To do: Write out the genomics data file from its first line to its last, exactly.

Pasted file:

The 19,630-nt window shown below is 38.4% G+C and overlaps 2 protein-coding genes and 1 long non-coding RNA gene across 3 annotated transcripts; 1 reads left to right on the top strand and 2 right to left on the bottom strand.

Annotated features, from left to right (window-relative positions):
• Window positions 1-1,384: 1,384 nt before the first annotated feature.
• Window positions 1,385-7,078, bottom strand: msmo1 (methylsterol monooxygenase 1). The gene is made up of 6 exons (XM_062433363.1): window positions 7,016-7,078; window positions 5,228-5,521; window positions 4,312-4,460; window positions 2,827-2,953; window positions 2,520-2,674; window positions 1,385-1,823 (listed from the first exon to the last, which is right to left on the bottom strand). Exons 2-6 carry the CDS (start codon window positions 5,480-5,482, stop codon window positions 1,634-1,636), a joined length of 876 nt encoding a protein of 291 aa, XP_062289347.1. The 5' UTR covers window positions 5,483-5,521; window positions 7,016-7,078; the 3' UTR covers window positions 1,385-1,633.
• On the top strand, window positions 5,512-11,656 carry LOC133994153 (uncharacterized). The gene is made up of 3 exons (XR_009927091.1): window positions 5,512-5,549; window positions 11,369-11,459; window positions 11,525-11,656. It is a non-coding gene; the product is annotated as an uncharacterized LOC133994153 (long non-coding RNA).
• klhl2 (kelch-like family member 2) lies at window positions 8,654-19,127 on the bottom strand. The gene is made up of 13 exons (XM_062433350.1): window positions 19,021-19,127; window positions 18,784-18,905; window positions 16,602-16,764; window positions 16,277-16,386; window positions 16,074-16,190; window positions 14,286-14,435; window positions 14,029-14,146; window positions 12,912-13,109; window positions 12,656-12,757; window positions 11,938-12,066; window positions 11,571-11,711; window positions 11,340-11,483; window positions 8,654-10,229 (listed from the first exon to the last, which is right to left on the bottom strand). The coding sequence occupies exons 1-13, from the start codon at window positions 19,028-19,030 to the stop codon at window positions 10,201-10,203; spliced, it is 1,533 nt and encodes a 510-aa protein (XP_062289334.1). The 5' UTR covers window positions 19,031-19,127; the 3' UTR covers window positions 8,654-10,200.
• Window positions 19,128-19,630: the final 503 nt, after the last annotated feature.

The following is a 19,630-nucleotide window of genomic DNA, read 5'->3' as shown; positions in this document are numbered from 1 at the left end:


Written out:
The 19,630-nt window shown below is 38.4% G+C and overlaps 2 protein-coding genes and 1 long non-coding RNA gene across 3 annotated transcripts; 1 reads left to right on the top strand and 2 right to left on the bottom strand.

Annotated features, from left to right (window-relative positions):
• Window positions 1-1,384: 1,384 nt before the first annotated feature.
• Window positions 1,385-7,078, bottom strand: msmo1 (methylsterol monooxygenase 1). The gene is made up of 6 exons (XM_062433363.1): window positions 7,016-7,078; window positions 5,228-5,521; window positions 4,312-4,460; window positions 2,827-2,953; window positions 2,520-2,674; window positions 1,385-1,823 (listed from the first exon to the last, which is right to left on the bottom strand). Exons 2-6 carry the CDS (start codon window positions 5,480-5,482, stop codon window positions 1,634-1,636), a joined length of 876 nt encoding a protein of 291 aa, XP_062289347.1. The 5' UTR covers window positions 5,483-5,521; window positions 7,016-7,078; the 3' UTR covers window positions 1,385-1,633.
• On the top strand, window positions 5,512-11,656 carry LOC133994153 (uncharacterized). The gene is made up of 3 exons (XR_009927091.1): window positions 5,512-5,549; window positions 11,369-11,459; window positions 11,525-11,656. It is a non-coding gene; the product is annotated as an uncharacterized LOC133994153 (long non-coding RNA).
• klhl2 (kelch-like family member 2) lies at window positions 8,654-19,127 on the bottom strand. The gene is made up of 13 exons (XM_062433350.1): window positions 19,021-19,127; window positions 18,784-18,905; window positions 16,602-16,764; window positions 16,277-16,386; window positions 16,074-16,190; window positions 14,286-14,435; window positions 14,029-14,146; window positions 12,912-13,109; window positions 12,656-12,757; window positions 11,938-12,066; window positions 11,571-11,711; window positions 11,340-11,483; window positions 8,654-10,229 (listed from the first exon to the last, which is right to left on the bottom strand). The coding sequence occupies exons 1-13, from the start codon at window positions 19,028-19,030 to the stop codon at window positions 10,201-10,203; spliced, it is 1,533 nt and encodes a 510-aa protein (XP_062289334.1). The 5' UTR covers window positions 19,031-19,127; the 3' UTR covers window positions 8,654-10,200.
• Window positions 19,128-19,630: the final 503 nt, after the last annotated feature.

The following is a 19,630-nucleotide window of genomic DNA, read 5'->3' as shown; positions in this document are numbered from 1 at the left end: